Immune checkpoint inhibitors (ICIs) have demonstrated impressive antitumor activity in patients with advanced and early stage melanoma, thus improving long-term survival outcomes. However, most patients derive limited benefit from immunotherapy, due to the development of primary, adaptive, or acquired resistance mechanisms. Immunotherapy resistance is a complex phenomenon that depends on genetic and epigenetic mechanisms which, in turn, drive the interplay between cancer cells and the tumor microenvironment (TME). Immunologically "cold" (i.e. non-inflamed) tumors lack or have few tumor infiltrating lymphocytes (TILs) as a result of low tumor mutational burden (TMB), defective antigen presentation, or physical barriers to lymphocyte migration, resulting in a minimal benefit from immunotherapy. In contrast, in most cases immunologically "hot" (i.e. inflamed) tumors display high TMB, implying a higher load of neoantigens and increased programmed cell death ligand 1 (PD-L1) expression, with a consequently higher rate of TILs. However, the presence of TILs does not necessarily denote the tumor as immunologically "hot", since the presence of tumor-specific CD8+ T cells persistently exposed to antigenic stimulation induces a dysfunctional state called "exhaustion", which leads to a reduced response to immunotherapy. In recent years, efforts have been made to characterize mechanisms of resistance to immunotherapy, and to investigate strategies to overcome treatment resistance. Indeed, predictors of response and toxicity to immunotherapy are still lacking and, to date, there are no reliable predictive biomarkers to select patients according to baseline clinical, histological, or genomic characteristics. In this review, we will focus on the morphologic and immunohistochemical characteristics of the TME, and on the molecular determinants of resistance to immunotherapy, differentiating between inflamed and non-inflamed melanomas. Then, we will provide a thorough overview of preclinical data on genetic and epigenetic mechanisms with a potential impact on the immune response and patient outcome. Finally, we will focus our attention on the role of potential biomarkers in determining disease response to immunotherapy, in the adjuvant and metastatic setting, providing an insight into current and future research in this field.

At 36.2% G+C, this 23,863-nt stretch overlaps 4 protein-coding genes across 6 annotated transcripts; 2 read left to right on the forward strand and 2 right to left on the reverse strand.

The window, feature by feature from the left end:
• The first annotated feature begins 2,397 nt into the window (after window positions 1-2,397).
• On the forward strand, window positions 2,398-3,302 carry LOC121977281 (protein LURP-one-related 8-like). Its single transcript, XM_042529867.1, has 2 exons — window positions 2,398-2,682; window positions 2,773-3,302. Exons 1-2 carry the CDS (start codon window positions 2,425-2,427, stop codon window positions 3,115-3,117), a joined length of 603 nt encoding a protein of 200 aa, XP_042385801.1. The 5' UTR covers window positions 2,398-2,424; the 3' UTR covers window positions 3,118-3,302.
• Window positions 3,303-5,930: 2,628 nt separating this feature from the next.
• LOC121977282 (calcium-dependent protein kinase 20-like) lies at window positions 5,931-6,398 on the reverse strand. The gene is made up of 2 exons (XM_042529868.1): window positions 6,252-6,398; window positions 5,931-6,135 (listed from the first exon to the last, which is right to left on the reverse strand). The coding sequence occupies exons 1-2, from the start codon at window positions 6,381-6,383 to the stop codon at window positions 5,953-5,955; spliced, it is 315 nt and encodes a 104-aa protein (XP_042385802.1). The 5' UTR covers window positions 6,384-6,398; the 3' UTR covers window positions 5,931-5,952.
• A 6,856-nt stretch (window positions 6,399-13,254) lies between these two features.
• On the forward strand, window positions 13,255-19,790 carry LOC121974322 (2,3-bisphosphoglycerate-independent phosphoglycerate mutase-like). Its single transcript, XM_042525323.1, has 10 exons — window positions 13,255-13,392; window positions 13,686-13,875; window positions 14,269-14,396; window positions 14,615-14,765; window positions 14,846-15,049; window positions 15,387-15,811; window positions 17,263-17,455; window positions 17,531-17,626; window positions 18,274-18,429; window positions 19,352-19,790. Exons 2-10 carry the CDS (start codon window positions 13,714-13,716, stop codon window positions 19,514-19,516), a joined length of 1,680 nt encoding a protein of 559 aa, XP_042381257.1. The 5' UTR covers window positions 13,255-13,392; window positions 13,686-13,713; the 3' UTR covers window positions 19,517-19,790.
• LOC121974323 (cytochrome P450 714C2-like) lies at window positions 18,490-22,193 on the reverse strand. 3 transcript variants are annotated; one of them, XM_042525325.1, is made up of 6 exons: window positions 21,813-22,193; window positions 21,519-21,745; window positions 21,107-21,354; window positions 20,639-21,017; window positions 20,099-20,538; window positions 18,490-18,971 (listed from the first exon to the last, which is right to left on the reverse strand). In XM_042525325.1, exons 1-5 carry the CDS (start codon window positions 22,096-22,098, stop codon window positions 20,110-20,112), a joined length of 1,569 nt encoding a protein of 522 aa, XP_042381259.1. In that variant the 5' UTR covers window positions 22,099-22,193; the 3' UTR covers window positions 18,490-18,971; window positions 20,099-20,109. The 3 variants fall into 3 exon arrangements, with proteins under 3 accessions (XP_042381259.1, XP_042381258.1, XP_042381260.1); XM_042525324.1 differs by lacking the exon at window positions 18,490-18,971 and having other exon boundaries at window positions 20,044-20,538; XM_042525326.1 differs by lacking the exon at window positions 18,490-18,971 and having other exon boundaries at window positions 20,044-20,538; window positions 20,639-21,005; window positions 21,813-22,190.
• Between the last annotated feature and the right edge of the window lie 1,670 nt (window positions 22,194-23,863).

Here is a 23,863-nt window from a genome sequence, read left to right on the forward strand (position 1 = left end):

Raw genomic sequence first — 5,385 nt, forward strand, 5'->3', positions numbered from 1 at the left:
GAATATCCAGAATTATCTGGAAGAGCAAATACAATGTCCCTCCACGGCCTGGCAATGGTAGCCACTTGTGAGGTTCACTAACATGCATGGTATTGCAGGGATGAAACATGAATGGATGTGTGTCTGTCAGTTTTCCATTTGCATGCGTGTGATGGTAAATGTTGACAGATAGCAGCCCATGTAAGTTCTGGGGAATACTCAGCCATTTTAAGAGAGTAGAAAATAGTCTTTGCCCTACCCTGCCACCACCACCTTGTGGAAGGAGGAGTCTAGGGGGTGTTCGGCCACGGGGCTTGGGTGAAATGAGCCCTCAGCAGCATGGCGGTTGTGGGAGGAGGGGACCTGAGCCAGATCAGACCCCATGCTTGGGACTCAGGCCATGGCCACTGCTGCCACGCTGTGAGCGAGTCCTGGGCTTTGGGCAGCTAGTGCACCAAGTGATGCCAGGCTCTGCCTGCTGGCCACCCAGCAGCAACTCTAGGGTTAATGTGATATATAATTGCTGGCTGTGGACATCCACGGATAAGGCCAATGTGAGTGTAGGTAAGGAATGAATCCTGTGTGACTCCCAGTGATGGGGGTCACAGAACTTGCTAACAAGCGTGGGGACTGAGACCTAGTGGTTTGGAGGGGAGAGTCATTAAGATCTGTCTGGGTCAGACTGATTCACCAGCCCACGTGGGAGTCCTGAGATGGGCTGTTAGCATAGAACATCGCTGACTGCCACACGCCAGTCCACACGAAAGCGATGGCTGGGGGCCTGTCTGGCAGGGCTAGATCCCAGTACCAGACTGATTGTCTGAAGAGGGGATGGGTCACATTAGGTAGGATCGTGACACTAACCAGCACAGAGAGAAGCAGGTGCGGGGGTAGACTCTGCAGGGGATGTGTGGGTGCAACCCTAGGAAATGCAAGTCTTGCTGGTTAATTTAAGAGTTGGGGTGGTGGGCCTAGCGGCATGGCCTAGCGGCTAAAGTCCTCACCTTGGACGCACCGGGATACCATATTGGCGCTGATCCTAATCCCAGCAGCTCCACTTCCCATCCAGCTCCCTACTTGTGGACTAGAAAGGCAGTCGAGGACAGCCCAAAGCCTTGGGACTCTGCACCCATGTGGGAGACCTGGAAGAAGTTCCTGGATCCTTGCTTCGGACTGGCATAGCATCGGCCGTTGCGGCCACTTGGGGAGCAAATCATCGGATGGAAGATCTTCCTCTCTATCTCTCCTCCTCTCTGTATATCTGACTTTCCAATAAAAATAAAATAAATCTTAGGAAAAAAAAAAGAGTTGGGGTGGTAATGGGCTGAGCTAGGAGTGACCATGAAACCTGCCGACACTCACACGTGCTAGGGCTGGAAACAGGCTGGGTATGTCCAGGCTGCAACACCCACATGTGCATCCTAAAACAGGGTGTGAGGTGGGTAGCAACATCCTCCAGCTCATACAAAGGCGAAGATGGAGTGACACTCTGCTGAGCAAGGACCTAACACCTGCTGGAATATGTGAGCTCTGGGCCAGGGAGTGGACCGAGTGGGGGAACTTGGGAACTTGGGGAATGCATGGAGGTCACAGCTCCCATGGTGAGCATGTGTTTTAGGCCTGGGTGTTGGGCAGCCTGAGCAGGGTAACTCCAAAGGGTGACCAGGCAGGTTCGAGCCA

Targeting inflamed and non-inflamed melanomas: biological background and clinical challenges

Grossi, Francesco;
2022-01-01

Abstract

Immune checkpoint inhibitors (ICIs) have demonstrated impressive antitumor activity in patients with advanced and early stage melanoma, thus improving long-term survival outcomes. However, most patients derive limited benefit from immunotherapy, due to the development of primary, adaptive, or acquired resistance mechanisms. Immunotherapy resistance is a complex phenomenon that depends on genetic and epigenetic mechanisms which, in turn, drive the interplay between cancer cells and the tumor microenvironment (TME). Immunologically "cold" (i.e. non-inflamed) tumors lack or have few tumor infiltrating lymphocytes (TILs) as a result of low tumor mutational burden (TMB), defective antigen presentation, or physical barriers to lymphocyte migration, resulting in a minimal benefit from immunotherapy. In contrast, in most cases immunologically "hot" (i.e. inflamed) tumors display high TMB, implying a higher load of neoantigens and increased programmed cell death ligand 1 (PD-L1) expression, with a consequently higher rate of TILs. However, the presence of TILs does not necessarily denote the tumor as immunologically "hot", since the presence of tumor-specific CD8+ T cells persistently exposed to antigenic stimulation induces a dysfunctional state called "exhaustion", which leads to a reduced response to immunotherapy. In recent years, efforts have been made to characterize mechanisms of resistance to immunotherapy, and to investigate strategies to overcome treatment resistance. Indeed, predictors of response and toxicity to immunotherapy are still lacking and, to date, there are no reliable predictive biomarkers to select patients according to baseline clinical, histological, or genomic characteristics. In this review, we will focus on the morphologic and immunohistochemical characteristics of the TME, and on the molecular determinants of resistance to immunotherapy, differentiating between inflamed and non-inflamed melanomas. Then, we will provide a thorough overview of preclinical data on genetic and epigenetic mechanisms with a potential impact on the immune response and patient outcome. Finally, we will focus our attention on the role of potential biomarkers in determining disease response to immunotherapy, in the adjuvant and metastatic setting, providing an insight into current and future research in this field.
2022
2022
Gene expression profile; Immunotherapy; Inflamed; Melanoma; Non-inflamed
Indini, Alice; Massi, Daniela; Pirro, Matteo; Roila, Fausto; Grossi, Francesco; Sahebkar, Amirhossein; Glodde, Nicole; Bald, Tobias; Mandalà, Mario
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Utilizza questo identificativo per citare o creare un link a questo documento: https://hdl.handle.net/11383/2142153
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